It is evident from redemptive history that there is one who can perfectly and rightfully pray the Imprecatory Psalms – Jesus Christ, the righteous one. We are not disappointed since Jesus did not avoid the Imprecatory Psalms during His earthly pilgrimage. One of the most severe of them (Psalm 69) seems to have been one of His favorite Psalms.  Jesus drew guidance, courage and self-understanding from this Psalm.

He asserts from Psalm 69:4 that “they hated me without cause” (John 15:25). He announces from Psalm 69:9 that “zeal for your house has eaten me up” (John 2:17).  He laments from Psalm 69:21 that “they gave me gall for my food” (Matthew 27:24). Indeed, we do not have to resort to reckless allegorizing for we have the clear statements of Jesus himself to guide us. When we view these Psalms as prayers of Jesus Christ, our understanding of His heart and His sufferings on our behalf deepens and our hearts are filled with gratitude.

There are several helpful guidelines for praying the Imprecatory Psalms. We offer the following four guidelines.[7] First of all, a believer’s prayer should never include the motive of personal revenge (Psalm 109:21). Secondly, vengeance belongs only to God (Romans 12:17-19). Thirdly, in rare cases, it is acceptable for believers today to pray for God to defeat those who oppose His kingdom work – if they do not repent (Psalm 59:13; Acts 13:10-11). Fourthly, the foremost prayer of a believer for his enemies should be that of intercession that they might be changed and converted (Psalm 83:16-18; Matthew 5:44).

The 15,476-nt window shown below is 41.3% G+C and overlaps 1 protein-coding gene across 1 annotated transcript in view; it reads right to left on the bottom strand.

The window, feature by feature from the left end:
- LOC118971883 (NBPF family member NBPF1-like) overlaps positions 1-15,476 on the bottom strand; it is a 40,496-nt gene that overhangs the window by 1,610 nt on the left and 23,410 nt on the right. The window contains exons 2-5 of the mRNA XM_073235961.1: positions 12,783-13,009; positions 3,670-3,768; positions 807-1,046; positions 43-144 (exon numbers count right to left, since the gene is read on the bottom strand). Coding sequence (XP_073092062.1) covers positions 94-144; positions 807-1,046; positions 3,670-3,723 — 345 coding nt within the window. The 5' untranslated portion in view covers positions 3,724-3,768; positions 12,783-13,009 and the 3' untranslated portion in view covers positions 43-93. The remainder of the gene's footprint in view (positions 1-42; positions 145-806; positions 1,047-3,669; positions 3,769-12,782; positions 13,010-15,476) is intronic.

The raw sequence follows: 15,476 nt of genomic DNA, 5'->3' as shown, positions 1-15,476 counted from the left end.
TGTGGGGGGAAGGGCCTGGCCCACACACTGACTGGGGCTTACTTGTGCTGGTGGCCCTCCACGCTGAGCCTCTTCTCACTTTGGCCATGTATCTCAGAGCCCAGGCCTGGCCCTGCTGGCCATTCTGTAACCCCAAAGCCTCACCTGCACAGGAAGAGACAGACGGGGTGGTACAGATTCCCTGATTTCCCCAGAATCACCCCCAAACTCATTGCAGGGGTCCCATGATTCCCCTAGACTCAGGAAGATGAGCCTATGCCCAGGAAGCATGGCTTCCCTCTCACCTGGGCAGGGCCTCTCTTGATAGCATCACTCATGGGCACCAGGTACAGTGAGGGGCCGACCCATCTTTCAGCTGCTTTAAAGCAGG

What are some of the benefits of praying the Imprecatory Psalms? They help believers by channelling these emotions to God rather than expressing them either verbally or physically at others”[8] It is truly a step of faith to only ventilate your anger to God and let him take care of justice against those who have insulted or abused you.

The pandemic of AIDS, the mass murders on American high school and college campuses, and world-wide terrorism have brought about human evil and suffering on such a pervasive scale that frail, human hearts are vulnerable to despair. If the Holy Spirit is to stir believers to concrete acts of justice and mercy, we must hear the cries of the suffering, the persecuted, and the oppressed. To that end, the Imprecatory Psalms may be a timely gift of the Spirit rather than an embarrassment as they awake us to real injustice, abuse, persecution, and suffering.

What will result in the church if we pray them? James Adams declares that “when these prayers are prayed in the power of the Holy Spirit and with understanding, there will come unsuspected power and glory to the church of Christ.”[9]

Raymond Surburg spells this out in greater detail:

When all is quiet and peaceful in the Church, many may not feel very keenly the need for the use of the Imprecatory Psalms…However, when persecution bursts upon the Church, as has been the case in communistic China, in Cuba where Christian pastors and their flocks have been subjected to torture, inhuman indignities and death, when the faith of God’s people is severely tried by the enemies of the Lord, Christians have instinctively turned to these Psalms. Some people may have considered the Imprecatory Psalms an offense in better days, but their relevancy has been brought home to them, when the forces of evil have persecuted and tortured them because of belief in God and faith in the Lordship of Christ.[10]

Derek Kidner reminds us that the Imprecatory Psalms should not be cut out of the Bible. They serve as an important foreshadowing of a dreadful day in the future when the glory of God’s perfect justice will be magnified: